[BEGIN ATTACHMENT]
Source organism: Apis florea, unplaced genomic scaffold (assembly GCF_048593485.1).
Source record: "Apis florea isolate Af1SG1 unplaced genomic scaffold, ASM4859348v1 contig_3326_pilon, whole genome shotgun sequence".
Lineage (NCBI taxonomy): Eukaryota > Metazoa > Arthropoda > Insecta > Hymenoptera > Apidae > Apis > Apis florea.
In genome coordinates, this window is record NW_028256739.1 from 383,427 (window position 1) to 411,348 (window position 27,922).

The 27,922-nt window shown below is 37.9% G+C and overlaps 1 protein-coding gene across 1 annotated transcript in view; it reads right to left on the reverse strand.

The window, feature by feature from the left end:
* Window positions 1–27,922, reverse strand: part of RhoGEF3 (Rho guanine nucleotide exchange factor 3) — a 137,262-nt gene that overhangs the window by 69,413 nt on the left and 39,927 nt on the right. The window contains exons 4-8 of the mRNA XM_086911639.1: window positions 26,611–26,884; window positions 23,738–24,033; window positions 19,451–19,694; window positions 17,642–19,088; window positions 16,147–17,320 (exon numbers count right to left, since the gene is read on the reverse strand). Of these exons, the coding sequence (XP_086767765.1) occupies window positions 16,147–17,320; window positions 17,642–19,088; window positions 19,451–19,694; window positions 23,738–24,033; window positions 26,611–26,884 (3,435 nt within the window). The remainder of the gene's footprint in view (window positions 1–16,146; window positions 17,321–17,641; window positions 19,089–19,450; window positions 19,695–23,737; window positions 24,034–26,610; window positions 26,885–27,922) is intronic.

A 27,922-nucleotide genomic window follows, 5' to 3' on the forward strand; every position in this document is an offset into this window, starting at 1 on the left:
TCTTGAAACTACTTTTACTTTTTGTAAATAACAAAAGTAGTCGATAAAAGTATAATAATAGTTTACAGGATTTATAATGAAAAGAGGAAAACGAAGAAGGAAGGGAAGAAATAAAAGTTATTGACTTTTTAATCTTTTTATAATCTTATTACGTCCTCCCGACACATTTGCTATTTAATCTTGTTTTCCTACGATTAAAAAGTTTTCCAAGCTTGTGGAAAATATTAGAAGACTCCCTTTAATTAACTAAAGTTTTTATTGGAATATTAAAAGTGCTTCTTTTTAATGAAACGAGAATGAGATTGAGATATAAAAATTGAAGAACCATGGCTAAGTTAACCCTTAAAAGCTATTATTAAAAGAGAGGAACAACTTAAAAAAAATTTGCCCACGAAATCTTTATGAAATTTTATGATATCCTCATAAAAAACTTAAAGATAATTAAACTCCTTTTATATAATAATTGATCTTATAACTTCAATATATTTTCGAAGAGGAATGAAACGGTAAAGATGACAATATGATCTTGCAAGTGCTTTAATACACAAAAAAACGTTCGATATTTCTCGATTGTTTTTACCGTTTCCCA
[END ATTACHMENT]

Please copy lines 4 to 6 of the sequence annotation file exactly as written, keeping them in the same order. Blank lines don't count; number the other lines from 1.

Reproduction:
In genome coordinates, this window is record NW_028256739.1 from 383,427 (window position 1) to 411,348 (window position 27,922).

The 27,922-nt window shown below is 37.9% G+C and overlaps 1 protein-coding gene across 1 annotated transcript in view; it reads right to left on the reverse strand.

The window, feature by feature from the left end: